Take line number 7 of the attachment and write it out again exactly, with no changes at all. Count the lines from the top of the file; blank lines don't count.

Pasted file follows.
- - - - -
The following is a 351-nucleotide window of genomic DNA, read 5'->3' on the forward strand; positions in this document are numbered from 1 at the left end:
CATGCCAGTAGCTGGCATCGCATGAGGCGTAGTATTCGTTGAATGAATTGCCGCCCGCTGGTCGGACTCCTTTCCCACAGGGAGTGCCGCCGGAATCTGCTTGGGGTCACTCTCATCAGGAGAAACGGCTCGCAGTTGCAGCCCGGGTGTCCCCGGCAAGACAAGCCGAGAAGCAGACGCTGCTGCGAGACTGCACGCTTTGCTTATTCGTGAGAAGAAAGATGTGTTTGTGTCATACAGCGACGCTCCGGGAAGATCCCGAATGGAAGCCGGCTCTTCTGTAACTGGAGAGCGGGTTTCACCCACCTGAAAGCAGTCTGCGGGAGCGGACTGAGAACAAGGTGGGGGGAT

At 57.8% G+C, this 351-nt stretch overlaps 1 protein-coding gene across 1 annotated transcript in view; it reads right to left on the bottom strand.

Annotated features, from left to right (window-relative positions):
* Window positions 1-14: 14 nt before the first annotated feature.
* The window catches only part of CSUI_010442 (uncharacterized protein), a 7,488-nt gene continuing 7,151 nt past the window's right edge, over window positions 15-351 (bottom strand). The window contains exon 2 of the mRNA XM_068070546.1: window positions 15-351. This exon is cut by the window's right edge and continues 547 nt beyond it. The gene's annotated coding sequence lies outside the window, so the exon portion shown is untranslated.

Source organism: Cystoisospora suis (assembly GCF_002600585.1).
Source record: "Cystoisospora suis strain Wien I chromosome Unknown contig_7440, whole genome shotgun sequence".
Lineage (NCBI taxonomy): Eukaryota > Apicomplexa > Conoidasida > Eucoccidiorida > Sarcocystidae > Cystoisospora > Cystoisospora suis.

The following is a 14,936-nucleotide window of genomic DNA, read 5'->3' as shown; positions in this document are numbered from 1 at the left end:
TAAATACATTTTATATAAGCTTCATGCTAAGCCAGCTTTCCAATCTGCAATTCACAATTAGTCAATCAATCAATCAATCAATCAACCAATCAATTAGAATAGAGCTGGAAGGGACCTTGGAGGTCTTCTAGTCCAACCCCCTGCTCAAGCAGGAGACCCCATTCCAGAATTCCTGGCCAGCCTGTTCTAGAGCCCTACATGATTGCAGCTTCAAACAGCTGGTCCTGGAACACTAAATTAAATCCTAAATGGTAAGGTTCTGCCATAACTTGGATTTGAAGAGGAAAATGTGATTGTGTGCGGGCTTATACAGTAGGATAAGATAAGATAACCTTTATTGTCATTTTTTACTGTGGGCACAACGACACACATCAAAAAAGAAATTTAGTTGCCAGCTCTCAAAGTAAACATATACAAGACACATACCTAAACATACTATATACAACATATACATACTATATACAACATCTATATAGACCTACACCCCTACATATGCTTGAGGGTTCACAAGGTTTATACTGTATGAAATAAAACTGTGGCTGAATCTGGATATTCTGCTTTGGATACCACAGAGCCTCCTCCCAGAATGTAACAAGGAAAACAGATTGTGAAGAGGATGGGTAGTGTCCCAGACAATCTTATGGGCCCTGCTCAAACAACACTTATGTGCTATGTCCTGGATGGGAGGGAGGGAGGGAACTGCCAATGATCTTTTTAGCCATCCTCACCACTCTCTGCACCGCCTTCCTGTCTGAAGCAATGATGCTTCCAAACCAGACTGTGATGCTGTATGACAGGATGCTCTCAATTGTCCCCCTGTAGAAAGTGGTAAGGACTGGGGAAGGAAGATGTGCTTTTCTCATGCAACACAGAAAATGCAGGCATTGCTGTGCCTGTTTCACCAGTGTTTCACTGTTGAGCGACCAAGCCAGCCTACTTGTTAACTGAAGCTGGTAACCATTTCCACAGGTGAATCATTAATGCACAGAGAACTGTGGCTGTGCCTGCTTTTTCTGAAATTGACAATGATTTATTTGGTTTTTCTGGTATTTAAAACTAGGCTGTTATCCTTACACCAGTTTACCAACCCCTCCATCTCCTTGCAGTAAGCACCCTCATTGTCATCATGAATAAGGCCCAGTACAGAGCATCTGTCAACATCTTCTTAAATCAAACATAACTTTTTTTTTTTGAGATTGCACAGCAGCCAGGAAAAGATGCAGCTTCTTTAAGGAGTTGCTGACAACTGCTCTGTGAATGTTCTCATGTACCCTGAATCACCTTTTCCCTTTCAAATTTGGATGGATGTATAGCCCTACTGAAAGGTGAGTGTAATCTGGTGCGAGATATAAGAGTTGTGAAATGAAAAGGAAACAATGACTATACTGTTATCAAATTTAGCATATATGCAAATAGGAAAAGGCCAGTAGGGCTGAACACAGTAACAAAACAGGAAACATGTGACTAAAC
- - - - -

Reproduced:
Source organism: Cystoisospora suis (assembly GCF_002600585.1).